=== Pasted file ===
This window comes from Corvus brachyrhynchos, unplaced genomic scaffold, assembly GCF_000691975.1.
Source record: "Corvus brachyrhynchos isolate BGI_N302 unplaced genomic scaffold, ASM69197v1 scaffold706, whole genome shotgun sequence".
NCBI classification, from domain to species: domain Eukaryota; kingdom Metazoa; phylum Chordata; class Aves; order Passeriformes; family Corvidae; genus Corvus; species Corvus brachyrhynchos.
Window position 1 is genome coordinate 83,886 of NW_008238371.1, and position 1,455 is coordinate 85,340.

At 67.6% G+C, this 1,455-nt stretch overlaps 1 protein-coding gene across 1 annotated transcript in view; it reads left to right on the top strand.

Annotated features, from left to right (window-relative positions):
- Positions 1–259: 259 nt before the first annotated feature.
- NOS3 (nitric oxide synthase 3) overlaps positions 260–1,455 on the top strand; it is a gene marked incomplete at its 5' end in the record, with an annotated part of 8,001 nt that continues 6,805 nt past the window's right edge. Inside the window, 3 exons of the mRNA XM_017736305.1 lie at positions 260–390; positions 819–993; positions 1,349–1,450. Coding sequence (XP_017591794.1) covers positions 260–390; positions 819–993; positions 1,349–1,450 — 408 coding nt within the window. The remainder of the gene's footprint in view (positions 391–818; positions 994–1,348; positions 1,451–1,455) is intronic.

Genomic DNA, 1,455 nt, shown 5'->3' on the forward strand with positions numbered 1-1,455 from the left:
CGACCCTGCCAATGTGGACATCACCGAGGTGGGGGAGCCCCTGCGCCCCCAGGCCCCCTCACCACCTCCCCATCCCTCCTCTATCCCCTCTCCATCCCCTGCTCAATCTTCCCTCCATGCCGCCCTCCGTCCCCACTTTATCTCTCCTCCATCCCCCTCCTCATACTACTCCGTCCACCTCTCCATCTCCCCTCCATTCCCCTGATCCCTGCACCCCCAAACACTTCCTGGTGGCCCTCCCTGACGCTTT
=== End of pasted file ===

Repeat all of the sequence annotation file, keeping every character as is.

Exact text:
This window comes from Corvus brachyrhynchos, unplaced genomic scaffold, assembly GCF_000691975.1.
Source record: "Corvus brachyrhynchos isolate BGI_N302 unplaced genomic scaffold, ASM69197v1 scaffold706, whole genome shotgun sequence".
NCBI classification, from domain to species: domain Eukaryota; kingdom Metazoa; phylum Chordata; class Aves; order Passeriformes; family Corvidae; genus Corvus; species Corvus brachyrhynchos.
Window position 1 is genome coordinate 83,886 of NW_008238371.1, and position 1,455 is coordinate 85,340.

At 67.6% G+C, this 1,455-nt stretch overlaps 1 protein-coding gene across 1 annotated transcript in view; it reads left to right on the top strand.

Annotated features, from left to right (window-relative positions):
- Positions 1–259: 259 nt before the first annotated feature.
- NOS3 (nitric oxide synthase 3) overlaps positions 260–1,455 on the top strand; it is a gene marked incomplete at its 5' end in the record, with an annotated part of 8,001 nt that continues 6,805 nt past the window's right edge. Inside the window, 3 exons of the mRNA XM_017736305.1 lie at positions 260–390; positions 819–993; positions 1,349–1,450. Coding sequence (XP_017591794.1) covers positions 260–390; positions 819–993; positions 1,349–1,450 — 408 coding nt within the window. The remainder of the gene's footprint in view (positions 391–818; positions 994–1,348; positions 1,451–1,455) is intronic.

Genomic DNA, 1,455 nt, shown 5'->3' on the forward strand with positions numbered 1-1,455 from the left:
CGACCCTGCCAATGTGGACATCACCGAGGTGGGGGAGCCCCTGCGCCCCCAGGCCCCCTCACCACCTCCCCATCCCTCCTCTATCCCCTCTCCATCCCCTGCTCAATCTTCCCTCCATGCCGCCCTCCGTCCCCACTTTATCTCTCCTCCATCCCCCTCCTCATACTACTCCGTCCACCTCTCCATCTCCCCTCCATTCCCCTGATCCCTGCACCCCCAAACACTTCCTGGTGGCCCTCCCTGACGCTTT